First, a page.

Americans Steer Clear of Stocks

Americans Steer Clear of Stocks

All's quiet. | Copyright Chris Hondros, Getty Images

Over half of Americans (52 percent) are not currently investing in stocks, according to a new study by Bankrate.com. But it’s mostly because they don’t have the money, with 53 percent citing that as the reason to stay out of the stock market. That is the case for 58 percent of people 65 and over, versus 42 percent for millennials. Others cited a lack of knowledge about stocks (21 percent), lack of trust in stockbrokers or advisors (9 percent), a stock market that’s too risky (7 percent), and fear of high fees (2 percent).

Adding Liquidity

Tastes great and less filling.| Hyrma/iStock/Thinkstock

Envestnet will soon give advisors an alternative product to diversify portfolio risk and volatility exposure. The company announced a “strategic investment” of an undisclosed amount in AlphaHedge Capital Partners, which provides long/short equity strategies through separately managed accounts. These strategies were previously only available through traditional hedge funds, and Envestnet said AlphaHedge’s SMAs are more transparent, liquid and require a much lower minimum investment. 

Standard Support

Baby steps. | Ryan McVay/Digital Vision/Thinkstock

A new survey of advisors seems to flatly refute the theory that it costs more to work with an advisor acting as a fiduciary, or that smaller investors would be shut out of the market. According to fi360’s annual survey of over 600 advisors, predominately RIAs, more than eight out of 10 advisors say a fiduciary standard would not price investors out of the market for advice. About three-fourths of advisors surveyed believe the titles “advisor,” “consultant,” and “planner” imply that a fiduciary relationship exists, while 84 percent said disclosures alone were not enough to manage conflicts of interest. A majority of advisors (91 percent) say the DOL's fiduciary standard should apply to advice on rollovers from 401(k) accounts to IRA accounts.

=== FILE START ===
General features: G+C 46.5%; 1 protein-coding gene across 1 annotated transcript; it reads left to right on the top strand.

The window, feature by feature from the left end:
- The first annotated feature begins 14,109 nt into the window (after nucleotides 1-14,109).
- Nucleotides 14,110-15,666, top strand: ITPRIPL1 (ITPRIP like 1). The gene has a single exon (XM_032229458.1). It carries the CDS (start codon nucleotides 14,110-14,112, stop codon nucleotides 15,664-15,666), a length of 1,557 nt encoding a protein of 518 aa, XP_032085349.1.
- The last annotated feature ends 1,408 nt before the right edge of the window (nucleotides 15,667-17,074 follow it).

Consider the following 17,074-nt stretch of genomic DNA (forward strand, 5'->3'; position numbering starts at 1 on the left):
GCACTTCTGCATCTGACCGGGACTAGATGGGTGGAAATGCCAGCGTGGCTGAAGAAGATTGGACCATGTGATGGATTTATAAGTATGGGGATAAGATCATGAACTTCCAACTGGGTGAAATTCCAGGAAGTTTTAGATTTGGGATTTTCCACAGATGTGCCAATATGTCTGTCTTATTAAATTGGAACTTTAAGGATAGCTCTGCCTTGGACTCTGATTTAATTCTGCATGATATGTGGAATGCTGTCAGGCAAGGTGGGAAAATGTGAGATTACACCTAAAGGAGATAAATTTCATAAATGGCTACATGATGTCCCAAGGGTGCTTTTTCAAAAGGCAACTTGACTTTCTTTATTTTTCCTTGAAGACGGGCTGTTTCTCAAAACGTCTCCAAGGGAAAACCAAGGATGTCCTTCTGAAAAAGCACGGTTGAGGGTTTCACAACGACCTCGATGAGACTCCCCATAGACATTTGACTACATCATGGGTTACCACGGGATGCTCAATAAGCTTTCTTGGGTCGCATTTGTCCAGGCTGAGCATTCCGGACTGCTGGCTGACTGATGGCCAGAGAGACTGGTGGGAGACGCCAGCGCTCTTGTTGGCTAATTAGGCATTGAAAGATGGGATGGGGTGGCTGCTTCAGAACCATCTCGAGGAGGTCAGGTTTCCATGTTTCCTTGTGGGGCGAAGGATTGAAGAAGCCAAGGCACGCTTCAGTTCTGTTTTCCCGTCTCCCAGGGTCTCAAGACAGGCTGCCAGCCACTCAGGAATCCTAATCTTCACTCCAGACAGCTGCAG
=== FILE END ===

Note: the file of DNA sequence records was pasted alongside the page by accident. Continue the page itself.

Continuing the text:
Can You Take Me Higher?

Women are closing the gap in some cities. | Fuse/Thinkstock

There are 22 cities in the United States where women make higher wages than men, according to a study by NerdWallet. In Inglewood, Calif., women earn 120.6 percent of what a man earns, which is the highest difference of any location. Seven out of the 22 cities are located in California, the highest of any state. Florida comes in at No. 2 with five cities. The research used data from the U.S. Census Bureau’s American Community Survey in 2005 and 2013 to rank cities and examine the change in the gender wage gap across that period. Part of the study correlates education to the decrease in the gender wage gap, such as in Las Cruces, N.M., where the percentage of women who earned bachelor's degrees increased.

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